Lucasfilm announced plans Tuesday for a new series of Star Wars films made by the team behind Game of Thrones, as it seeks to build on the lucrative sci-fi franchise.
David Benioff and D B Weiss, the creators of the smash-hit, Emmy Award-winning television series, will write and produce new films that are separate from the main Skywalker saga and the trilogy being developed by Rian Johnson, writer-director of Star Wars: The Last Jedi.
"David and Dan are some of the best storytellers working today," Kathleen Kennedy, president of Lucasfilm, said in a statement.
"Their command of complex characters, depth of story and richness of mythology will break new ground and boldly push Star Wars in ways I find incredibly exciting."
Benioff and Weiss released a joint statement saying they had been dreaming of traveling to "a galaxy far, far away" since seeing the original movie in 1977.
"We are honored by the opportunity, a little terrified by the responsibility, and so excited to get started as soon as the final season of Game of Thrones is complete," they said.
Lucasfilm did not say how many movies would comprise the new series or announce release dates.
Disney boss Bob Iger said when Johnson's trilogy was announced in November the Star Wars franchise had been "exceeding expectations" since the entertainment giant acquired Lucasfilm in 2012.
The two films from the main series under Disney's charge - The Force Awakens (2015) and The Last Jedi (2017) - are among the top ten highest grossing movies of all time, with $2 billion and $1.3 billion respectively.
Rogue One: A Star Wars Story (2016), the first of three scheduled spin-off movies, also made more than $1 billion, raising hopes for the success of the next, Solo: A Star Wars Story, which opens in May.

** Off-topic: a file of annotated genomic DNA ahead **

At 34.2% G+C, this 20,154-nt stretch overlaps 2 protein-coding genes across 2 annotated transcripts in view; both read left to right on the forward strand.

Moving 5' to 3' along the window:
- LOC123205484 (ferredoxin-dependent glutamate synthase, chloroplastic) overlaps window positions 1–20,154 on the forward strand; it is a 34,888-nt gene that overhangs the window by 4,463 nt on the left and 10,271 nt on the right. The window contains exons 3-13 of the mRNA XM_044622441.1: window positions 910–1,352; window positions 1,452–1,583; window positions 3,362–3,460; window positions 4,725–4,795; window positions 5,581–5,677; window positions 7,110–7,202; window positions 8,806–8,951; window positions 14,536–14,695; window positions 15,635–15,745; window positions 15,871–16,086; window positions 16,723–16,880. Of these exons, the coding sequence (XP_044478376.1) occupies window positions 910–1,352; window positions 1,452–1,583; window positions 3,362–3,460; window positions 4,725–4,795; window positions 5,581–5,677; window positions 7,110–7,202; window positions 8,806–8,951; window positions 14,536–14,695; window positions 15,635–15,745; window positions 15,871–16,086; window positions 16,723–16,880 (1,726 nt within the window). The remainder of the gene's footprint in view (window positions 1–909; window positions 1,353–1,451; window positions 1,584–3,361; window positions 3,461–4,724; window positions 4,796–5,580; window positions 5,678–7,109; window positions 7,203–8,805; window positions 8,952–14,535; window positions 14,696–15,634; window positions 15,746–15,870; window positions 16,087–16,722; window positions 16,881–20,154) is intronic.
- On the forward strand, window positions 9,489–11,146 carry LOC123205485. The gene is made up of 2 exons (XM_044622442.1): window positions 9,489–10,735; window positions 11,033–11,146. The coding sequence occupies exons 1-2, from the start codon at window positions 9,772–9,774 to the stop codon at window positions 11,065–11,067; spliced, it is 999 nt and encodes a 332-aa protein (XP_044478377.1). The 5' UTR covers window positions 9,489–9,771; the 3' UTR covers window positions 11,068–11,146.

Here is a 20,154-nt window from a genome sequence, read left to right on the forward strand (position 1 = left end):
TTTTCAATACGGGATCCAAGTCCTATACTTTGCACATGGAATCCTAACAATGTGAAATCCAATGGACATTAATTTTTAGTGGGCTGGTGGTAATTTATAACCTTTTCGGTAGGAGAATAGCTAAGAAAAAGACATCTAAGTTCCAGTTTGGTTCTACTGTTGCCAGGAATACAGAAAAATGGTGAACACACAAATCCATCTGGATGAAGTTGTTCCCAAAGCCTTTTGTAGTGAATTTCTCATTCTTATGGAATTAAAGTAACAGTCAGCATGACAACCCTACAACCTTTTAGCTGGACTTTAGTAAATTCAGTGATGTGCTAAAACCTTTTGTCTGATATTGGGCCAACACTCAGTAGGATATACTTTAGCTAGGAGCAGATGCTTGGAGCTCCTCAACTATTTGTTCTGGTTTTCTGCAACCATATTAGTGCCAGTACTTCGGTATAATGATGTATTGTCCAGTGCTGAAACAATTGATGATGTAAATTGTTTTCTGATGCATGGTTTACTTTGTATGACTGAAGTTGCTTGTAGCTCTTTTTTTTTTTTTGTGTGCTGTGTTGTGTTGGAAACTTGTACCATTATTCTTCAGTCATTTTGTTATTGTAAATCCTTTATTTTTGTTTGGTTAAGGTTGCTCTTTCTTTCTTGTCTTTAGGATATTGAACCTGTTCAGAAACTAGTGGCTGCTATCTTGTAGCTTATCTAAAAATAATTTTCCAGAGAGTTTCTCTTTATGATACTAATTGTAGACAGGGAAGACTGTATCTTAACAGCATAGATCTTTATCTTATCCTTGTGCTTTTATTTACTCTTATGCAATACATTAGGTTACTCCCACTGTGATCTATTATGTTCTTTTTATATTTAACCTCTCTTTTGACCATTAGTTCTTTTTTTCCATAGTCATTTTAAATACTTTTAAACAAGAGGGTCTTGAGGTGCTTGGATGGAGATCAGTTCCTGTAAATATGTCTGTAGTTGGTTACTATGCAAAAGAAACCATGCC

Good and evil
Californian film-maker George Lucas was 33 when he prepared to release his third feature - a far-fetched, slightly corny intergalactic saga of good and evil starring a sulky farm boy with daddy issues.
Star Wars has since grown into the most lucrative and influential movie franchise of all time, ingrained in a geek culture that gave rise to Silicon Valley and disruptive technologies.
The announcement sparked excitement - and some grumbling - among fans of Game of Thrones, one of the most popular and talked-about cable shows in history, which begins its final, six-episode season in 2019.
But not everyone was thrilled by the announcement, which once again underscored the lack of female or ethnic minority directors in the Star Wars universe, a marked contrast to the diversity Lucasfilm has promoted in front of camera.
"Still no sign of ever seeing any part of a galaxy long time ago and far, far away as conceived of by a woman or person of color," tweeted film executive Franklin Leonard, who founded The Black List, a yearly publication featuring Hollywood's most popular unproduced screenplays.
The announcement came as the Walt Disney Company issued its first earnings report since announcing six weeks ago that it would buy much of rival studio Fox's film and television assets in a $52 billion deal.
The California-based entertainment giant reported first-quarter earnings - up to December 30 - of $1.89 per share, a 22% on-year rise, and revenue of $15.4 billion, just shy of the $15.5 billion analysts had been predicting.
"We're excited about what lies ahead, with a robust film slate, the launch of our ESPN direct-to-consumer business, new investments in our theme parks, and our pending acquisition of Twenty-First Century Fox," said Iger.
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